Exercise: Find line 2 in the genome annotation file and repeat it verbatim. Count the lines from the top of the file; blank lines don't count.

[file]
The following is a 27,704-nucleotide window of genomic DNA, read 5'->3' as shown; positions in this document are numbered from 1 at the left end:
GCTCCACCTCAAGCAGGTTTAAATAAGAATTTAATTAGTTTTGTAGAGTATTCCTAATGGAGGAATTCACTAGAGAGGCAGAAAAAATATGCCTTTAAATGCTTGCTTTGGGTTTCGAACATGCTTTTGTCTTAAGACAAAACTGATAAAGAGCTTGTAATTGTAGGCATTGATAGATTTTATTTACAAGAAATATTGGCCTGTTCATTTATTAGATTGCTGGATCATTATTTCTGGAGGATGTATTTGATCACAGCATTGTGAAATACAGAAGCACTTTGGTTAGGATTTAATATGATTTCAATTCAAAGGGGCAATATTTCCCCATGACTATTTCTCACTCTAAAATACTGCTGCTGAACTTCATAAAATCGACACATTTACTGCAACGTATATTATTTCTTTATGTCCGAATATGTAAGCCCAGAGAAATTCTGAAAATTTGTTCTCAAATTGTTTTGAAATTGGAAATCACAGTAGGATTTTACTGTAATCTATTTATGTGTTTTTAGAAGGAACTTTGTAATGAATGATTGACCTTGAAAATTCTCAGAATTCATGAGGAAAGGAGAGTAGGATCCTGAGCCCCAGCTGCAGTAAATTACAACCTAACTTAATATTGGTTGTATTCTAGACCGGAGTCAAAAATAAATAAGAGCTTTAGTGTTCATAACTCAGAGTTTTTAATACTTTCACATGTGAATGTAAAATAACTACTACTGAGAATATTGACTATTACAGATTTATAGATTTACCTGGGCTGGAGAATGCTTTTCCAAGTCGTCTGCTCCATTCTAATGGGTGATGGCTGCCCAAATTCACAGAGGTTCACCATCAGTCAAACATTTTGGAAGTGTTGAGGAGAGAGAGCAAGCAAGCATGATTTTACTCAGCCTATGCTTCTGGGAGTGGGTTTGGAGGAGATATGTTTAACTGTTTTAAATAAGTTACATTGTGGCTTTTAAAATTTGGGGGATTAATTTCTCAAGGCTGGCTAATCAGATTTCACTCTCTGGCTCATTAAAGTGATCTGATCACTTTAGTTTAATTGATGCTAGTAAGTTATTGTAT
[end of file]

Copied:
GCTCCACCTCAAGCAGGTTTAAATAAGAATTTAATTAGTTTTGTAGAGTATTCCTAATGGAGGAATTCACTAGAGAGGCAGAAAAAATATGCCTTTAAATGCTTGCTTTGGGTTTCGAACATGCTTTTGTCTTAAGACAAAACTGATAAAGAGCTTGTAATTGTAGGCATTGATAGATTTTATTTACAAGAAATATTGGCCTGTTCATTTATTAGATTGCTGGATCATTATTTCTGGAGGATGTATTTGATCACAGCATTGTGAAATACAGAAGCACTTTGGTTAGGATTTAATATGATTTCAATTCAAAGGGGCAATATTTCCCCATGACTATTTCTCACTCTAAAATACTGCTGCTGAACTTCATAAAATCGACACATTTACTGCAACGTATATTATTTCTTTATGTCCGAATATGTAAGCCCAGAGAAATTCTGAAAATTTGTTCTCAAATTGTTTTGAAATTGGAAATCACAGTAGGATTTTACTGTAATCTATTTATGTGTTTTTAGAAGGAACTTTGTAATGAATGATTGACCTTGAAAATTCTCAGAATTCATGAGGAAAGGAGAGTAGGATCCTGAGCCCCAGCTGCAGTAAATTACAACCTAACTTAATATTGGTTGTATTCTAGACCGGAGTCAAAAATAAATAAGAGCTTTAGTGTTCATAACTCAGAGTTTTTAATACTTTCACATGTGAATGTAAAATAACTACTACTGAGAATATTGACTATTACAGATTTATAGATTTACCTGGGCTGGAGAATGCTTTTCCAAGTCGTCTGCTCCATTCTAATGGGTGATGGCTGCCCAAATTCACAGAGGTTCACCATCAGTCAAACATTTTGGAAGTGTTGAGGAGAGAGAGCAAGCAAGCATGATTTTACTCAGCCTATGCTTCTGGGAGTGGGTTTGGAGGAGATATGTTTAACTGTTTTAAATAAGTTACATTGTGGCTTTTAAAATTTGGGGGATTAATTTCTCAAGGCTGGCTAATCAGATTTCACTCTCTGGCTCATTAAAGTGATCTGATCACTTTAGTTTAATTGATGCTAGTAAGTTATTGTAT